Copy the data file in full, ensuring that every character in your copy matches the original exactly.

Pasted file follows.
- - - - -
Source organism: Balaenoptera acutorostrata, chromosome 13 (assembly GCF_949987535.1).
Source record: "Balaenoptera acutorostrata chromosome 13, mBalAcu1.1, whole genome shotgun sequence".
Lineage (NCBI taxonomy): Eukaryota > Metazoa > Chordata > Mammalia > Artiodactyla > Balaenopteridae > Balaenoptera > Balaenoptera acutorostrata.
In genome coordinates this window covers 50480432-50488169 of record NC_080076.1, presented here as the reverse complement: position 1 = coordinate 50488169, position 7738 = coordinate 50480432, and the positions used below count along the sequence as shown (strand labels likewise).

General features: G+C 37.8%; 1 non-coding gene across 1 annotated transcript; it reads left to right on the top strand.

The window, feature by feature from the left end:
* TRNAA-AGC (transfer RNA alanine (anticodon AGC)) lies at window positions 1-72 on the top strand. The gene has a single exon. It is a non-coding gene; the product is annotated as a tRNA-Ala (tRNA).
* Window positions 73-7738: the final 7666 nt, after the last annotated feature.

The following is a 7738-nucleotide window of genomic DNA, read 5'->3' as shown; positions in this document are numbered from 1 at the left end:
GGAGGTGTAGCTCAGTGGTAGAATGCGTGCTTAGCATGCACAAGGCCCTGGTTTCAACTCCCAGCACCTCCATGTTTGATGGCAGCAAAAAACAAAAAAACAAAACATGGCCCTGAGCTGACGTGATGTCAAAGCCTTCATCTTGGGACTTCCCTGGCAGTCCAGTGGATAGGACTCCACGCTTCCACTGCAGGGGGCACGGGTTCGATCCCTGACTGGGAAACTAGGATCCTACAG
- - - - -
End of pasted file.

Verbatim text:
Source organism: Balaenoptera acutorostrata, chromosome 13 (assembly GCF_949987535.1).
Source record: "Balaenoptera acutorostrata chromosome 13, mBalAcu1.1, whole genome shotgun sequence".
Lineage (NCBI taxonomy): Eukaryota > Metazoa > Chordata > Mammalia > Artiodactyla > Balaenopteridae > Balaenoptera > Balaenoptera acutorostrata.
In genome coordinates this window covers 50480432-50488169 of record NC_080076.1, presented here as the reverse complement: position 1 = coordinate 50488169, position 7738 = coordinate 50480432, and the positions used below count along the sequence as shown (strand labels likewise).

General features: G+C 37.8%; 1 non-coding gene across 1 annotated transcript; it reads left to right on the top strand.

The window, feature by feature from the left end:
* TRNAA-AGC (transfer RNA alanine (anticodon AGC)) lies at window positions 1-72 on the top strand. The gene has a single exon. It is a non-coding gene; the product is annotated as a tRNA-Ala (tRNA).
* Window positions 73-7738: the final 7666 nt, after the last annotated feature.

The following is a 7738-nucleotide window of genomic DNA, read 5'->3' as shown; positions in this document are numbered from 1 at the left end:
GGAGGTGTAGCTCAGTGGTAGAATGCGTGCTTAGCATGCACAAGGCCCTGGTTTCAACTCCCAGCACCTCCATGTTTGATGGCAGCAAAAAACAAAAAAACAAAACATGGCCCTGAGCTGACGTGATGTCAAAGCCTTCATCTTGGGACTTCCCTGGCAGTCCAGTGGATAGGACTCCACGCTTCCACTGCAGGGGGCACGGGTTCGATCCCTGACTGGGAAACTAGGATCCTACAG